Think you can’t take a driving trip this holiday weekend? Think again. One benefit of rising fuel prices is that it’s encouraging travelers to uncover those hidden gems closer to home.
Writer and culinary maven Lauren Van Mullem hopped into her car and headed from Los Angeles to Buellton, Los Olivos and Ballard in San Barbara County to sample the quirky spots, wine tasting rooms and culinary delights that she found along the way.
The entire drive was about 139 miles, taking just about 2.5 hours and half of a 10-gallon tank each way. Even with gas at $5.00 per gallon, that’s just $25, not bad for a mini-vacation.
LEAVING L.A TO BUELLTON
The first detour was Santa Rosa Road off of Highway 101, a scenic drive through lavender fields, horse farms and vineyards, including tasting rooms at Mosby, Alma Rosa (formerly Sanford), and Lafond. Watch out for quail and deer as you wind around the Santa Rita Hills to Lompoc, the “city of arts and flowers,” before looping back along highway 246.
For some kid-friendly history, check out La Purisma Mission, founded in 1787, where they offer free guided tours daily. Further along Highway 246 are the Babcock and Melville tasting rooms, and though you might miss this unassuming tasting room on the side of the road in Buellton, Casa Cassara is a destination in and of itself for its unique wines.
Even though you’ve seen the signs for Pea Soup Andersens dotting the highway, pass it up to save room for dinner later (unless you really like pea soup). Andersen’s isn’t the only quirky tourist stop in Buellton: There’s Ostrich Land too. If you want low-fat grass-fed meat or free-range eggs, ostrich is the fowl for you! 805-686-9696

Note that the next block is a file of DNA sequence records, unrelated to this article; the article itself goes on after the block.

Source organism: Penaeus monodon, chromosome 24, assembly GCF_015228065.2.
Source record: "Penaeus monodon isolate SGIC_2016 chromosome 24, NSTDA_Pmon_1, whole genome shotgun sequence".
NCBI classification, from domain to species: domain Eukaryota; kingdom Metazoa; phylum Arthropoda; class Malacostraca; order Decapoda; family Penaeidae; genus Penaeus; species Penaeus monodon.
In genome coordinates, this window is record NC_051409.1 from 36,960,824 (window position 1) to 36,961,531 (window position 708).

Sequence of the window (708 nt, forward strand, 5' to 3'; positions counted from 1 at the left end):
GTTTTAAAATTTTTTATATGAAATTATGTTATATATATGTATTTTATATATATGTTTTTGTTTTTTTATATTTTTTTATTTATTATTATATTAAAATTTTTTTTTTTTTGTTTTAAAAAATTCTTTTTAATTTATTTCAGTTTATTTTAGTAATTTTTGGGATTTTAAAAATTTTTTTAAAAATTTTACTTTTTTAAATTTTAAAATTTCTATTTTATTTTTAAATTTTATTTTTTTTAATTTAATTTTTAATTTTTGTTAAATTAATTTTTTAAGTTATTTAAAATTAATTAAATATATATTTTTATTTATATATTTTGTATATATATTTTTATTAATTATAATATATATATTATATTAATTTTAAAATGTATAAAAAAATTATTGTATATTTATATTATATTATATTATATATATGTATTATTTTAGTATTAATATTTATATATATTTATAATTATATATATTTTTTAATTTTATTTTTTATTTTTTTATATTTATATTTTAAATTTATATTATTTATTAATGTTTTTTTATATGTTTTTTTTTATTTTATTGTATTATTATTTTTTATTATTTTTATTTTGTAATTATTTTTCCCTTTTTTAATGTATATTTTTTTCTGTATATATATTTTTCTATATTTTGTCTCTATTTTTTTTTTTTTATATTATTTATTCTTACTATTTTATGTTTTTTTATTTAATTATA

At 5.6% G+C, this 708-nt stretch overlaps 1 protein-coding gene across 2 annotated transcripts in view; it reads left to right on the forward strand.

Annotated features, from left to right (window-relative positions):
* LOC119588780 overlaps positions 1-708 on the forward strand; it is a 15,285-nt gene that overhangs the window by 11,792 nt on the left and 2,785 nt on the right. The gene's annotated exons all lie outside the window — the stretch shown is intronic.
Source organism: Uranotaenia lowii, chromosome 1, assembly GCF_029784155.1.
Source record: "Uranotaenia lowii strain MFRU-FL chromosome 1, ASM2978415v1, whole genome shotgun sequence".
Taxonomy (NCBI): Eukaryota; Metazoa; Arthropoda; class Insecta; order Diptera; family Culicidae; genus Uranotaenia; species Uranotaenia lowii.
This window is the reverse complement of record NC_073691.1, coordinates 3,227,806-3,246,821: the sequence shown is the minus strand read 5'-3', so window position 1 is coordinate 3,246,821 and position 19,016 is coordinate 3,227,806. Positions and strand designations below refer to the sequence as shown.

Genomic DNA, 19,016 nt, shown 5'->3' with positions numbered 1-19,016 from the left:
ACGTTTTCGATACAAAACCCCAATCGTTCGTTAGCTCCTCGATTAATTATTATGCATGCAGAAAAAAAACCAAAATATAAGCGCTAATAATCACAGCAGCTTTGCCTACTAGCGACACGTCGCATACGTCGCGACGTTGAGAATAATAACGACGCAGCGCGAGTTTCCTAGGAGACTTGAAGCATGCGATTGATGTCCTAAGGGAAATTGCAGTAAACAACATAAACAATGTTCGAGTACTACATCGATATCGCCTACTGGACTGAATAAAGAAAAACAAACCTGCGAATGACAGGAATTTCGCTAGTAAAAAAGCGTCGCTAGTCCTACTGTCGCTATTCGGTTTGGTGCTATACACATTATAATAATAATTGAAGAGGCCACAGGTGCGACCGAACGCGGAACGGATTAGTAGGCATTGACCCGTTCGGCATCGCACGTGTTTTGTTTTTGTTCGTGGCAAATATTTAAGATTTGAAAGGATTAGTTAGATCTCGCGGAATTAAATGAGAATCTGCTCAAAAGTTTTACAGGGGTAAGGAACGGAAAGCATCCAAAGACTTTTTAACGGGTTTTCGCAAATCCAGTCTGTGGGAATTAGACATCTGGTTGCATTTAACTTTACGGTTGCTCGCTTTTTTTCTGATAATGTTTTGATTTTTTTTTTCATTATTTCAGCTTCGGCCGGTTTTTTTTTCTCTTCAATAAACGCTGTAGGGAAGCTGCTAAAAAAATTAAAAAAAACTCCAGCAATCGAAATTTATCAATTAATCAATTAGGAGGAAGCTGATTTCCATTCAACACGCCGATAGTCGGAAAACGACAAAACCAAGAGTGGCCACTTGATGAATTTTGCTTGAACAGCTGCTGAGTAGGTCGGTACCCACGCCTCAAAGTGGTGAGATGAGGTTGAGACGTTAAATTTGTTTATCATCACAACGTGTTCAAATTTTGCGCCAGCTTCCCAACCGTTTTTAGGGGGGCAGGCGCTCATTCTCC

Pick up a winery tasting room map from the Solvang Visitor’s Center and a freshly made kringle at Olsen’s Bakery as you drive towards Santa Ynez. Turn left on Alamo Pintado Road for apple farms, more tasting rooms, and the miniature horses at Quicksilver Horse Ranch. So many people have stopped to marvel at the minis that the ranch owners decided to invite the public in from 10 a.m. to 3 p.m. daily. While mini-horses are shorter than 34 inches, they can pull 10 times their own weight, and with the price of gas, maybe miniature-horse drawn carts are the future of “green” transportation. 805-686-4002, www.qsminis.com
Continue on Alamo Pintado Road to Los Olivos, a small town packed with tasting rooms, art galleries, pricey boutiques and epicurean restaurants. The Los Olivos Wine Merchant and Café is one of the few places selling the elusive Sea Smoke Pinot Noirs, locally grown “cult wines,” whose demand so far exceeds supply that they have no tasting room, and can only be purchased in limited quantities. 805-688-7265, www.losolivoscafe.com
Brave the lunch lines at Paninos for their delicious and inexpensive sandwiches that keep locals coming back (like Noah Wyle). Mattei’s Tavern on the edge of town has been serving customers since it was built as a stage coach stop in 1886. There are many tall tales surrounding the tavern, but the authentic “hanging tree” in front stands testament to the area’s rugged history.